NFL Slot Receivers
Robby Sabo, ESNY Graphic, Getty Images

New York Jets legend Wayne Chrebet is one of the many great slot receivers to venture through the middle of nasty NFL defenses.

Robby Sabo

Imagine.

It’s 3rd-and-7. You represent the slot wideout on the right side of the formation. X to the right, the Z and the tight end (Y) on the other side. Defensively, it’s a nickel. The nickelback is in a firm press, straight up technique with his hands ready to jab.

Your quarterback already knows presnap. You know the quarterback knows he’s going to you. Your job is to beat the man coverage and get open on the slant.


The center snaps the ball. You take a left step, drive hard to the right just before the release to the left in conjunction with an underneath rip to beat the press.

You did it. You’re open. All that’s needed now is to catch the ball while it’s led into the belly of the beast, the second level of a nasty NFL defense showcasing two inside linebackers and a possible strong safety (hello Steve Atwater) sniffing around the box and/or in a robber.

What choice do you have?

Catch the ball while looking to pick up a little YAC or catch while finding yourself as a part of the turf thanks to a 250-pound specimen smacking you in the earhole. These guys had a choice yet took on a role that sacrificed personal well-being in exchange for team success.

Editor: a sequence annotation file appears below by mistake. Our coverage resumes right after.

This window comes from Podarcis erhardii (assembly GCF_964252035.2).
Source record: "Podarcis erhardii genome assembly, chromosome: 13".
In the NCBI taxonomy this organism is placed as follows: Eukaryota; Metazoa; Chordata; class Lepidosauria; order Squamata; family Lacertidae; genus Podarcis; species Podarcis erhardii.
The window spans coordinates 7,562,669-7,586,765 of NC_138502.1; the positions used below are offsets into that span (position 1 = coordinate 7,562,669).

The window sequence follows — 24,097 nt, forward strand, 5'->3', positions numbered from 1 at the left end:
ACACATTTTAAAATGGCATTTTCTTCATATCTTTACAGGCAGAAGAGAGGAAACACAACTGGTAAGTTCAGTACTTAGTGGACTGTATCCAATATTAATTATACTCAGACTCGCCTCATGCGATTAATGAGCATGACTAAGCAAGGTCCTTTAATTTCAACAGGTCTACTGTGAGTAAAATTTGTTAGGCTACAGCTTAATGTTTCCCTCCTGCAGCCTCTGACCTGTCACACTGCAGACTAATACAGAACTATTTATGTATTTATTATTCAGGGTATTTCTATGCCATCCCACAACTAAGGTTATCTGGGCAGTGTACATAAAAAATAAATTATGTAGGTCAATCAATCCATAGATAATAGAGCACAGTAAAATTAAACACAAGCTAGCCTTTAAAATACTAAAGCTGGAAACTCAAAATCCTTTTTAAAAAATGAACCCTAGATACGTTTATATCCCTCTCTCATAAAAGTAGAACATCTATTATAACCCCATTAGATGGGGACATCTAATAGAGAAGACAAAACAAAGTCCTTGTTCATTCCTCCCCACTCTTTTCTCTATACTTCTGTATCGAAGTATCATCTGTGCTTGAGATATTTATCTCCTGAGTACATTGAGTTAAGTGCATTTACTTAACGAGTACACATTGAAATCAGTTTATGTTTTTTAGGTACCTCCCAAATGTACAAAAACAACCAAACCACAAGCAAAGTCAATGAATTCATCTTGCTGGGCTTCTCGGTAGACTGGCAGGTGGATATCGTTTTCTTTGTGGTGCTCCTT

This is (was, prior to the new rules) the Sunday reality of slot receivers in the National Football League.

Early on, the slot receiver was as real as Sidd Finch. The pre-Super Bowl era featured heavy rushing attacks and “ends” as opposed to wide receivers. The T-formation or single-wing was a popular look. Then, shortly as the modern era kicked off, the slot formation was introduced.

Slot Formation

The man who really pushed the slot-split back look was Oakland Raiders head coach Al Davis.

A disciple of Sid Gillman, David wasn’t the first to use the slot; he was simply the first to force the issue on a routine basis. The king of stretching the field vertically with speed was relentless.